First sales calls almost never produce orders right off the bat.
Typically, it takes four to five contacts with a sales representative before a prospective customer buys.
About 55% of new sales leads who have inquired about a product or service, Direct magazine reports, take more than a year to purchase it (if they buy it at all) from an advertiser — or a competing supplier.
Only 10% of new sales leads buy within three months after they first request information about a product or service. About 16% take three to six months. Some 19% “think about it” for six months to a year.
In this marketing environment, both sales representatives and direct marketers must maintain frequent contact with potential first-time and repeat buyers. And a well-executed newsletter every month or two is an economical and effective way to do so. But many newsletters fail at the job. Here are four tips on making yours sell:
Good for you! You have just been elected president of your local Rotary Club.
But will most of your customers perceive that your news about the honor is good for them? They want to know “What’s in it for me?” That is all that you can be sure interests them.
Any information outside of that may give people warm and fuzzy feelings about you. But that is not marketing. It is public relations, which Russell Lynes defined as “A sheep in sheep’s clothing.”
Mind your customer’s business.
You know the subject that concerns him most. That is why you offer the latest wrinkle in porcelain tooth inlays to dentists, not road contractors. And the newest advance in roofing materials to roofers, and not to lawyers.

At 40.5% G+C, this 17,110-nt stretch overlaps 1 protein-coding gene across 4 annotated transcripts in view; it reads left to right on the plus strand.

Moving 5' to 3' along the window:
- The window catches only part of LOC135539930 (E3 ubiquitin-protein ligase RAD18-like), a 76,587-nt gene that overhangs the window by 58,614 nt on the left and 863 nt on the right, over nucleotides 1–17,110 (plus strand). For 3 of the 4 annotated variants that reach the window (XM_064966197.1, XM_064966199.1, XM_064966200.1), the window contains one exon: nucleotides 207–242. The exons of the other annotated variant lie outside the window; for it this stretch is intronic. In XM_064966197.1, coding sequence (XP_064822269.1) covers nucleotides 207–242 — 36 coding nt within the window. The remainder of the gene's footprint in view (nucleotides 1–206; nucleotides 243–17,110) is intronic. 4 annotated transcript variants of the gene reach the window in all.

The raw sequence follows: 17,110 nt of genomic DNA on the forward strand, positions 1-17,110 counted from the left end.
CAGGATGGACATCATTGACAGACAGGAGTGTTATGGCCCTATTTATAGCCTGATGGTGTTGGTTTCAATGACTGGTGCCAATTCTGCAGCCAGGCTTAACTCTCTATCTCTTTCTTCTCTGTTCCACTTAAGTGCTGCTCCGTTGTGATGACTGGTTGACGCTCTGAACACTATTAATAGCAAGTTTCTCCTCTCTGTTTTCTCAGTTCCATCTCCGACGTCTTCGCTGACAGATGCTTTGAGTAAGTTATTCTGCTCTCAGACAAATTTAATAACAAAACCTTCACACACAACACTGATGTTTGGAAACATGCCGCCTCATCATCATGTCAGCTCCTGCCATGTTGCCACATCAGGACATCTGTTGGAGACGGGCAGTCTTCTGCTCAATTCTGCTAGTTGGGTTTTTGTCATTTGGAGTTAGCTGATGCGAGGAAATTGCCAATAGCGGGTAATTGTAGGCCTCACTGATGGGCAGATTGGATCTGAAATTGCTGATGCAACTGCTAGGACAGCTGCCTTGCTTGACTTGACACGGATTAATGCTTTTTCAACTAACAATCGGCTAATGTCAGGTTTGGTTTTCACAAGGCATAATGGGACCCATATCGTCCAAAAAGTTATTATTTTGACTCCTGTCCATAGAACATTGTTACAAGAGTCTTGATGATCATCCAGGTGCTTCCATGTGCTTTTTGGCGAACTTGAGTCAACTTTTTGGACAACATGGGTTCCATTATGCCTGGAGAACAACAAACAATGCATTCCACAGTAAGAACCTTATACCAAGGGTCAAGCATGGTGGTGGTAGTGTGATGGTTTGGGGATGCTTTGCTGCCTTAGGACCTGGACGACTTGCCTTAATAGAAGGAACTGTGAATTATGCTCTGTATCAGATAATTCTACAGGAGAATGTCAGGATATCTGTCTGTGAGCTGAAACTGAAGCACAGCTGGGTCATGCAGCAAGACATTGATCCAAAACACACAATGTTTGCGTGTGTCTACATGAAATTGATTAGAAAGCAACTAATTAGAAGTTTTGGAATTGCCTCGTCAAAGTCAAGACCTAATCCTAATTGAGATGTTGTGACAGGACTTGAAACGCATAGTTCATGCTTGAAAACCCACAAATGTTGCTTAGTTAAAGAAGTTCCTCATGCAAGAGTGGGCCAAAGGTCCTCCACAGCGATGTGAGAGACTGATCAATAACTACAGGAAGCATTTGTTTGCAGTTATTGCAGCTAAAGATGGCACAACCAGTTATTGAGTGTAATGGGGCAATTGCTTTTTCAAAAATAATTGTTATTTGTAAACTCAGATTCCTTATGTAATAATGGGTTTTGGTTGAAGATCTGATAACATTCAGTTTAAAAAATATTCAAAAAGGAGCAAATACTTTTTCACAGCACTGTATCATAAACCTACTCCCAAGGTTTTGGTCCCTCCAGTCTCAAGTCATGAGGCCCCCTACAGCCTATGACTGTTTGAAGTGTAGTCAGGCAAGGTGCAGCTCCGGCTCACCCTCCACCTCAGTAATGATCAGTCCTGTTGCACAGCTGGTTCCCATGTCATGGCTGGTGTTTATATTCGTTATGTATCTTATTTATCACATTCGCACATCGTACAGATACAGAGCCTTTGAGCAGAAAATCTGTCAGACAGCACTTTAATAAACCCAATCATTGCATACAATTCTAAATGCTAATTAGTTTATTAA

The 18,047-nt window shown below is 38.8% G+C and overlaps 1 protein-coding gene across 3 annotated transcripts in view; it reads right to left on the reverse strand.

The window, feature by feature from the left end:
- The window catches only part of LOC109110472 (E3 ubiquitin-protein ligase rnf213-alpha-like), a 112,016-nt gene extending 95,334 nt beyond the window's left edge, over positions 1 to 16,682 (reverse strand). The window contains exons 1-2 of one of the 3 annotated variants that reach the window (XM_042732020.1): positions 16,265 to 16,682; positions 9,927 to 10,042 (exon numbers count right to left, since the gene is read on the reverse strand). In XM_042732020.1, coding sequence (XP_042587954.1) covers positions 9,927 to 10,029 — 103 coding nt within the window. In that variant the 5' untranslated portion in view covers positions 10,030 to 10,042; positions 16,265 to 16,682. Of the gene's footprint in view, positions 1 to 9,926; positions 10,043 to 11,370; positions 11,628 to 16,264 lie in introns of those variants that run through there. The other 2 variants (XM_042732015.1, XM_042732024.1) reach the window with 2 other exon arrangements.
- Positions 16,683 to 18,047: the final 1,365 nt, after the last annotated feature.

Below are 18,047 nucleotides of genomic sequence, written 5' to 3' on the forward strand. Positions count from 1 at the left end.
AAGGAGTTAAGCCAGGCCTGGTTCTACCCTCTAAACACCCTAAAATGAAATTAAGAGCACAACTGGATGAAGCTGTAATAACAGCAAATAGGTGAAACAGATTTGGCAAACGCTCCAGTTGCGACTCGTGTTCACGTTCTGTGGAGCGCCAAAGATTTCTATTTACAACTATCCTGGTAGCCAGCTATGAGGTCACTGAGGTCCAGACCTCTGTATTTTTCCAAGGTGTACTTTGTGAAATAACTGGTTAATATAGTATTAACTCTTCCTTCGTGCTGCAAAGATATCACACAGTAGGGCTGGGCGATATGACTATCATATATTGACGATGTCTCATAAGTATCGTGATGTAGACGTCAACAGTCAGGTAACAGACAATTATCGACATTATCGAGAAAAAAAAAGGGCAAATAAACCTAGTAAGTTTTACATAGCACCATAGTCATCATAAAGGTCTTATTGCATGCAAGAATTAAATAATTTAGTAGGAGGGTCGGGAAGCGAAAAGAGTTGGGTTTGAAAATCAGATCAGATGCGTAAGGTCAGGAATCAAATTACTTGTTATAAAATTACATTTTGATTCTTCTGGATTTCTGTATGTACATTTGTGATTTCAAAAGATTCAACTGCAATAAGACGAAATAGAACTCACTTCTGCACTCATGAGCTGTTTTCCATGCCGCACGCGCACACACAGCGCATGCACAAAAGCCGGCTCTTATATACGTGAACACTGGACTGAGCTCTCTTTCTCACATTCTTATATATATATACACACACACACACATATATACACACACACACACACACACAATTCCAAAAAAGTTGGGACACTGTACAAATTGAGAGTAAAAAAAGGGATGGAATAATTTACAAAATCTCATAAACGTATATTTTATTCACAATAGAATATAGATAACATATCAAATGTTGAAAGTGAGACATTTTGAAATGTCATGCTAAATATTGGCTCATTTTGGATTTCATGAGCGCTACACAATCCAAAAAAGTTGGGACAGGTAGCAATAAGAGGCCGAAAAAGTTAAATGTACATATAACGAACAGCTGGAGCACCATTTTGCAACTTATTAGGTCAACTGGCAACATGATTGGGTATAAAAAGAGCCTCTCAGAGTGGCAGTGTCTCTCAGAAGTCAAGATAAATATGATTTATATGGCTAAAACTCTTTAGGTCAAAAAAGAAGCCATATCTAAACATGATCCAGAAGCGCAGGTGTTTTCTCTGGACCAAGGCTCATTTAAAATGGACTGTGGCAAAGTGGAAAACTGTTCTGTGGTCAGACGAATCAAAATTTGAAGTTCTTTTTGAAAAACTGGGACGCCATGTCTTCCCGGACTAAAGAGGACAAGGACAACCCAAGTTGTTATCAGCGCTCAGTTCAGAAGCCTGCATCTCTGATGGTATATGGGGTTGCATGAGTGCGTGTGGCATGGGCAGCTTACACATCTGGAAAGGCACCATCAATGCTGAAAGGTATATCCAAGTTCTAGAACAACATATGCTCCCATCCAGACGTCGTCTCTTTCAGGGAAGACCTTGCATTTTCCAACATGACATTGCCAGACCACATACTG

The core substance of your newsletter should be information about developments that your customer might otherwise miss in his central area of business/professional activity. Do not describe only products you sell. You surely should include them, and you would be a fool to promote a direct competitor’s offers. But your newsletter’s purpose is to appear as a trustworthy source of helpful information. That reputation will rub off on yourself, your business, and your contact people.
Exploit associated subjects.
Very few decision-makers concentrate exclusively on one point of interest. A ripple effect makes them pay attention to developments related to their main area of concern.
For example, if you are selling to non-profits in California or other western states, their managers would surely feel curious about the reasons for a crackdown on certain charities in New York. Cuomo.
Cover all the bases.
Every business or professional organization today is vitally impacted by decisions in Washington, D.C., various states, and regulatory bodies concerning, as a few examples, the environment, safety conditions, employment conditions, and health insurance.
A few sign-ons to Google most likely will uncover all the facts you need to produce a newsletter that will command the attention of your best sales prospects — without wasting your sales staff’s time or shoe leather, leaving your sales reps free to do what they do best: close sales.
Extend Your Marketing Reach With A House Newsletter
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